[updated Sept 2nd 9:17pm – fixed links]
This session was the joint NetApp and EMC around Software Defined Storage – what are we doing, how are we adapting and evolving?
While Vaughn and I agree on far more than we disagree on…. There were two things in this where I want to point out where Vaughn and I diverge:
- While there are superficial similarities between NetApp vSeries and EMC ViPR architecturally (they both sit “in front” of storage and can provide a common API to a broader set of storage), and we demonstrated similar Openstack/vCAC workflows, there are a TON of very material differences:
- While I feel NetApp and EMC agree on the need to support broad vendor hardware in this new abstracted model, the EMC view is that the control plane needs to be PURE software, not require a hardware platform. EMC ViPR is pure software (simple, but also cloud-scale distributed vApp with a cassandra distributed metadata model). vSeries requires NetApp hardware. Some will point to ONTAP Edge as an example of software only (and it’s A-OK), but it’s non HA instrinsically (at least without a lot of other engineering). Not saying right/wrong – customers will decide.
- If the first step of “fronting” an data plane (sw/hw appliance or software + commodity) is “erase all the storage on the existing thing”, and the second step is “hand it all over to us so we can transmogrify it”, and the third step is “now the core architecture of the data plane is the front thing” - that is traditional storage virtualization (which has a place)- which is “storage data plane overlay”, not control plane abstraction. Our EMC view is that while MANY customers can do it all on a single “swiss army knife” (for us, that’s EMC VNX), the reason there is architectural diversity is that NOT ALL WORKLOADS ARE THE SAME. Therefore, different architectures will continue to propagate. THEREFORE (perhaps most importantly, the control plane abstraction for storage must pool, abstract, automate, virtualize – without homogenizing). That’s how EMC ViPR works. NetApp vSeries in essence just uses external storage as “spindles”. There IS a place for the “classic storage virtualization” around using older resources, making data migrations and platform refreshes simpler (EMC does it with VMAX, and adds “active-active” with VPLEX) – but it’s not a “control plane” that is decoupled from “data planes”.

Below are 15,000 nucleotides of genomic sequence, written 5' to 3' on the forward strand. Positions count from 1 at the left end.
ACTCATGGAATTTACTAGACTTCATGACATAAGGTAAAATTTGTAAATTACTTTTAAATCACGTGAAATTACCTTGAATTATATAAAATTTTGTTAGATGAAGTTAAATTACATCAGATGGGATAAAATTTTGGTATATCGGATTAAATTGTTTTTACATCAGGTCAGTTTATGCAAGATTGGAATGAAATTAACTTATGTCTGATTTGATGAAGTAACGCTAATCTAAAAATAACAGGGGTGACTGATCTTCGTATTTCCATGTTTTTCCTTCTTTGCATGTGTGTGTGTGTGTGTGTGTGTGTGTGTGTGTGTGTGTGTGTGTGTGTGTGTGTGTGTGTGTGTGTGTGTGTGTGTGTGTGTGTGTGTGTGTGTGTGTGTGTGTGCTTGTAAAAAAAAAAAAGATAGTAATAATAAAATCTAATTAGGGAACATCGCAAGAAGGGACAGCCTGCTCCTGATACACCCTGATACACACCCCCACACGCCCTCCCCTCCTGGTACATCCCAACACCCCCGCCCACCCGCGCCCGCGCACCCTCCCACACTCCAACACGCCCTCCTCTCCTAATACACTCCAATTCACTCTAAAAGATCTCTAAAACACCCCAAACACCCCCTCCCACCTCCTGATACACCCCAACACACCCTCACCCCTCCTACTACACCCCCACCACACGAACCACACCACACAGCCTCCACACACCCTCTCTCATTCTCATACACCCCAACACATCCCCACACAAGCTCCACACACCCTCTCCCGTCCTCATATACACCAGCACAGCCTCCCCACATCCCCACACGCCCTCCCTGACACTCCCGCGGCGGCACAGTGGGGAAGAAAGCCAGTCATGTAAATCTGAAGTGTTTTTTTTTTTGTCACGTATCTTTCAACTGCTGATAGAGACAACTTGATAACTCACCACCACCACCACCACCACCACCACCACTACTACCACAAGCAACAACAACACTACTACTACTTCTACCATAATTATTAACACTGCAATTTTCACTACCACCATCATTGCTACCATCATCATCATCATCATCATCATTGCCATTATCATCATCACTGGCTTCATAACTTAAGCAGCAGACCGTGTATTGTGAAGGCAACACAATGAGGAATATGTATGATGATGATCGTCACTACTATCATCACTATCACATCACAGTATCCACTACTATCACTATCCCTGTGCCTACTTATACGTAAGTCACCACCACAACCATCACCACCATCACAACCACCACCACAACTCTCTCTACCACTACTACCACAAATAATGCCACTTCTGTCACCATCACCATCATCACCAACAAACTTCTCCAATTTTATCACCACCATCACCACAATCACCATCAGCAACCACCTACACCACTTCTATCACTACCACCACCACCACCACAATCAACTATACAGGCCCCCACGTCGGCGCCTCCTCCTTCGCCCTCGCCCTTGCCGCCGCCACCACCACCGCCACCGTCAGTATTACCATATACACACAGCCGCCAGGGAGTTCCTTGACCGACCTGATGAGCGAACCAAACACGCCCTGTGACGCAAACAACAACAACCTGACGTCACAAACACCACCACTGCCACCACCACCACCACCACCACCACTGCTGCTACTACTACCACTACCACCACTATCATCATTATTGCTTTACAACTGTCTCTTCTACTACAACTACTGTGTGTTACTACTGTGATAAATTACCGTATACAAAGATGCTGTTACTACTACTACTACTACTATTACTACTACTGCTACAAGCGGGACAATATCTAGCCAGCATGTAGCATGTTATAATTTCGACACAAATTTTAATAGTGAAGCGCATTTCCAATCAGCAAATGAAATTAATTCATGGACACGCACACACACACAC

- Interestingly, Vaughn said that he didn’t think there was a place in the enterprise for distributed software transactional storage stacks. Subsequently on Twitter, he explained that he thinks this is due to the inherent need to maintain multiple copies across nodes, and the relative immaturity of these ways of building storage data planes. I don’t agree with this. While Vaughn is (IMO) right that distributed storage stacks like VSAN are:
- less efficient from a capacity perspective than shared storage (they must treat a server node as a “failure unit”, and generally use more copies of data)
- today have this strange “if the data is local great, if not, must transit to get it if not locally cached” latency curve
- will likely need maturing time to fully solidify and broaden use cases
- will not be as dense as purpose built platforms until server vendors start to rearchitect
- will be great if CPU/Memory needs scale linearly with storage with your workload (if not, will not have a good TCO)
…In spite of all that, I think distributed will prove very popular in SMB, SME, and in various use cases (that will start limited, and expand over time). When customers are all VMware, they will dig VSAN. There are less obvious, but still tangible “hey I control it all” benefits from the vMware admin standpoint. When they have multiple hypervisors (including vSphere), physical hosts, they will dig EMC ScaleIO. But, there’s no question in my mind that this new architecture will compete with “external shared storage”. The pendulum was all the way at DAS before shared SAN/NAS, and I think it’s swinging back the other way now. No one knows how fast, or whether it will steady in the “middle”, or continue on back to overwhelming use of local storage. BTW – this new architecture emerging is, IMO – good for customers. The only people who should be worried are those that don’t embrace it. Speaking for us, EMC is absolutely embracing this model, while ALSO continuing to work to make sure our primary storage shared storage platforms (Isilon, VMAX, VNX) remain the best choice in their sweet sports.
BTW – and I want to reinforce this – that’s MY opinion. Vaughn may turn out to be right. It’s ultimately up to the customer to decide.
Topics in this session.
- “Yesterday” (still important, but not the center of the action – do the fundamentals right)
- “Today” (focus on pool, abstract, and automate).
- “Tomorrow” (evolving world of sea of storage and data lakes, maturing software-only distributed stacks, vVols and more!)
Click on the below to download!
To download the version with the embedded demos – WARNING – LARGE 200MB download – click here.
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